Group One is your best jokes. This is the pool of material you would draw from to make a showcase set. That is, a set you would do for real audience members who are not comedians, on a real comedy show. The jokes you would pick to give yourself the best chance of doing well. A showcase show at a bar or off night at a comedy club is your next most likely venue. Performing at such a show is the first goal of a beginner comic. As always, character lines and story beats go here as well, if you are doing those on stage.
Don’t write each entire joke, just whatever one or two word phrase you know that bit by. Whatever you would write on your set list to let you know which joke it is.
Make sure Group One is really your best jokes. These are bits that don’t need to be done at Open Mics unless you really want to open or close strong. If you feel in your gut that a bit still needs work, or has a shaky part in it, don’t put it here. If a joke needs work but you feel you can’t do it at an Open Mic anymore because the other comics and patrons have heard it too much, just rest it for a month. Then bring it back. Don’t worry. They won’t remember it any more than you remember their shit from last month. You will have a fresh chance to fix whatever you felt it lacked.
BUT: Just because something gets to Group One doesn’t mean it’s “finished.” Comedy is a living breathing medium. Bits are always yours to change. As long as you still enjoy a joke, you can add things, find new lines, new act outs, and new angles to explore. We are not writing a script. Never think of your old material as set in stone. Comedy is nothing but a series of moments that we inhabit, and any bit has the potential to grow and change with your overall act.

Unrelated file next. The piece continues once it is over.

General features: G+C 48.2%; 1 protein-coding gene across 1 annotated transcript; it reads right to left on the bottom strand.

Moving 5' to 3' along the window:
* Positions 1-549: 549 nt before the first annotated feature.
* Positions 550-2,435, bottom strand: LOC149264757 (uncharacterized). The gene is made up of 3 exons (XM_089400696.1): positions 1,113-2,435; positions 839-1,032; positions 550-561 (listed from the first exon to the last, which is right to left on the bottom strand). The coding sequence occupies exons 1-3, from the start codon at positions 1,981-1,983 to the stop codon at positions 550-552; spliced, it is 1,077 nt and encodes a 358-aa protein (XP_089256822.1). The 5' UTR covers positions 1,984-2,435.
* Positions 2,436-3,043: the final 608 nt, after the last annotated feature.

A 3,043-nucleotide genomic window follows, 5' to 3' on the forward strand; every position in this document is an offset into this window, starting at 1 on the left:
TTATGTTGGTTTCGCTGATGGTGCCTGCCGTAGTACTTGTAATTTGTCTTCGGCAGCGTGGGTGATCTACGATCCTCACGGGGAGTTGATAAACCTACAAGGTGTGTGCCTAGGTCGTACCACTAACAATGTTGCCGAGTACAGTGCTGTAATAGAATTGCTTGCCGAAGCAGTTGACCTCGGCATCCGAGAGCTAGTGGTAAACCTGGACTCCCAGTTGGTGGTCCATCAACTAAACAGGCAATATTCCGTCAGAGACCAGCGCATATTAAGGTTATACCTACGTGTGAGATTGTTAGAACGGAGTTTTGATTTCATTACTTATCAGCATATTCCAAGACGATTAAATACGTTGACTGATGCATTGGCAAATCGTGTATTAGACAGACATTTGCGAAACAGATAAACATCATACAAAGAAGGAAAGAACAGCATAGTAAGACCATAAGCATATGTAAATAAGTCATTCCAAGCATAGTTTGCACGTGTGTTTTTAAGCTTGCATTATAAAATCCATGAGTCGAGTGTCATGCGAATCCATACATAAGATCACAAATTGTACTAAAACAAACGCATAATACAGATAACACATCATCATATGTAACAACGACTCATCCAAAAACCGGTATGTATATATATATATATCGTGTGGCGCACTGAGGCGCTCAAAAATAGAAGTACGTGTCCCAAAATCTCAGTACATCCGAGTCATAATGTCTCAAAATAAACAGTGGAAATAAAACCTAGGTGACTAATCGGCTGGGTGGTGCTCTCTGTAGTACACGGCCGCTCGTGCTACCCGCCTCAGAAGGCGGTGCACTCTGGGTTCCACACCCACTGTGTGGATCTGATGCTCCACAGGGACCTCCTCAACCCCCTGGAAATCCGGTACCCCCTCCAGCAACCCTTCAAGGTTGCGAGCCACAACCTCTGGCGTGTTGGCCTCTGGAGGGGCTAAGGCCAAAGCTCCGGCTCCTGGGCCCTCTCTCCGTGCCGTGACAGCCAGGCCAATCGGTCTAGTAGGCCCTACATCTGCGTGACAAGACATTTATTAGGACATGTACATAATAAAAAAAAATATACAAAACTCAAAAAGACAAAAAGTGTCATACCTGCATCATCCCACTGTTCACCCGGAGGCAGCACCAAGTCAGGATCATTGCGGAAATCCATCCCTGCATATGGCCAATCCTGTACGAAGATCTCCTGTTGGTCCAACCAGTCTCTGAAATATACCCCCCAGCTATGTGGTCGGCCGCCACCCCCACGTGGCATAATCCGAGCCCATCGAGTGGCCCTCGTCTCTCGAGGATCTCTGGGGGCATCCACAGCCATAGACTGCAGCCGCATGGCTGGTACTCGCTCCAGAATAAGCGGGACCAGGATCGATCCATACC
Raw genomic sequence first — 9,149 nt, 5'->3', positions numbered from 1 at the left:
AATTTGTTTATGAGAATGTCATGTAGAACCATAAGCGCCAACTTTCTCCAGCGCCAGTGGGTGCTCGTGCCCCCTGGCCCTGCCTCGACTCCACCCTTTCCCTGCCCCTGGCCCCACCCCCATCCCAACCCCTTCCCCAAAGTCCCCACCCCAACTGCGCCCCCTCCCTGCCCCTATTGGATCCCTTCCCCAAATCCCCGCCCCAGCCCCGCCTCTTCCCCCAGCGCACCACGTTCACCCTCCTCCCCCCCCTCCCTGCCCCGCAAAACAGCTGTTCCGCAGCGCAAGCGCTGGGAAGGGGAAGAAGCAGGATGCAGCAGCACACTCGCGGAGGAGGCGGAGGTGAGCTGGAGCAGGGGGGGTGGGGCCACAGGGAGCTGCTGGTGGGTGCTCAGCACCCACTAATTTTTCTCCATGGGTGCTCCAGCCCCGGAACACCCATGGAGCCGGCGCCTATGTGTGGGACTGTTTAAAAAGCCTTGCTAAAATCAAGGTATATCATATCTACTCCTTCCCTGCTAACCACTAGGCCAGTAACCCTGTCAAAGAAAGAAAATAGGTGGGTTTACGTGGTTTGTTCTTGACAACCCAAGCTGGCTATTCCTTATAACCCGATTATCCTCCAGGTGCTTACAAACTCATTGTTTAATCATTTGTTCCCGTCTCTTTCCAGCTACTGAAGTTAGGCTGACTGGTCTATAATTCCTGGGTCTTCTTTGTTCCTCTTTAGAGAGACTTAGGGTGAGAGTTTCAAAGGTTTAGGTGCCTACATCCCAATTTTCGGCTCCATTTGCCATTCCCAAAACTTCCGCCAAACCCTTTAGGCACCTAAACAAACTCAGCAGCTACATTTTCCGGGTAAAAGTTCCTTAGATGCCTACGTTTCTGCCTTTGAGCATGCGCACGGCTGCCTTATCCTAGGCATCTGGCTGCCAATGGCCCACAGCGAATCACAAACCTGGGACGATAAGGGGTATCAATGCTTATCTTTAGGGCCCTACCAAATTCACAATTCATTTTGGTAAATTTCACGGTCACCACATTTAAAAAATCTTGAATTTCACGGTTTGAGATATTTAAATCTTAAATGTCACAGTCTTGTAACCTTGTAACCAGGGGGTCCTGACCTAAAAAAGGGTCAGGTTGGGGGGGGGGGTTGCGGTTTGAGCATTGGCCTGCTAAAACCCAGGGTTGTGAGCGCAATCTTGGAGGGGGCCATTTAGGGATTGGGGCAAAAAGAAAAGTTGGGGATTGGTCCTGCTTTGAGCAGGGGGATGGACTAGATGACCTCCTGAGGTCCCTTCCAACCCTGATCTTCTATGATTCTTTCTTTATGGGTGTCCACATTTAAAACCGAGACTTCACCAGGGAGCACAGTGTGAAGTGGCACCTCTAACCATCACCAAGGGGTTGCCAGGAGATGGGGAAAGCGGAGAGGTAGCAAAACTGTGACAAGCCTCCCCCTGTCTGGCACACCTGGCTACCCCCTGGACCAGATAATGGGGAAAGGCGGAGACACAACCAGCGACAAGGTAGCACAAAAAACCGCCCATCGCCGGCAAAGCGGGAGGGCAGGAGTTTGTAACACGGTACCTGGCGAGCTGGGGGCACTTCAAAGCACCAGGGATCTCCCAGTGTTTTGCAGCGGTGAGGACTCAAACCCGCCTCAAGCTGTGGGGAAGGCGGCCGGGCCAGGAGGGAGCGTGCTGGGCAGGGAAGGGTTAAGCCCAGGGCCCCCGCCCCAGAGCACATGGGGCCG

Now write down Group Two. Under this, write down whatever jokes you have that are getting laughs here and there, but still need some work at the Open Mic level before you would trust them at a showcase show.
Finally, Group Three is your “in the shop” file, where bits go when they aren’t working in their current form. Bits you need to put aside for awhile until you gain a new insight that makes them work. I have had things in Group Three for years and then one new thought fixes them. Don’t throw anything away.
This Bit File sticks with you your entire career. It’s a great way of seeing where you are in comedy at a glance. You can see what works; what doesn’t; what themes seem to resonate with audiences; what topics you may have difficulty with. So many insights can be gained just seeing your material laid out like this in one place. Watching it grow and watching Group One fill up with material is also a rewarding way to see tangible evidence of your progress as a comedian.
Your goal at this point should be to fill up Group One until you have a solid five minutes of comedy. This is the smallest building block of a standup performance. It is the least amount of time you would ever be asked to perform on a show. It is also the length of a standup set on a late TV night show. Well, four and a half to six minutes, but that is nitpicking. Five minutes is to a comedian what one song is to a musician. You need to get that first single ready to perform.
This can take a while. Don’t rush it. Let the Process work. Take time with each new joke and make sure it is ready. Make sure a Group One joke is one you are confident about doing in front of any crowd, with a reasonable expectation of success.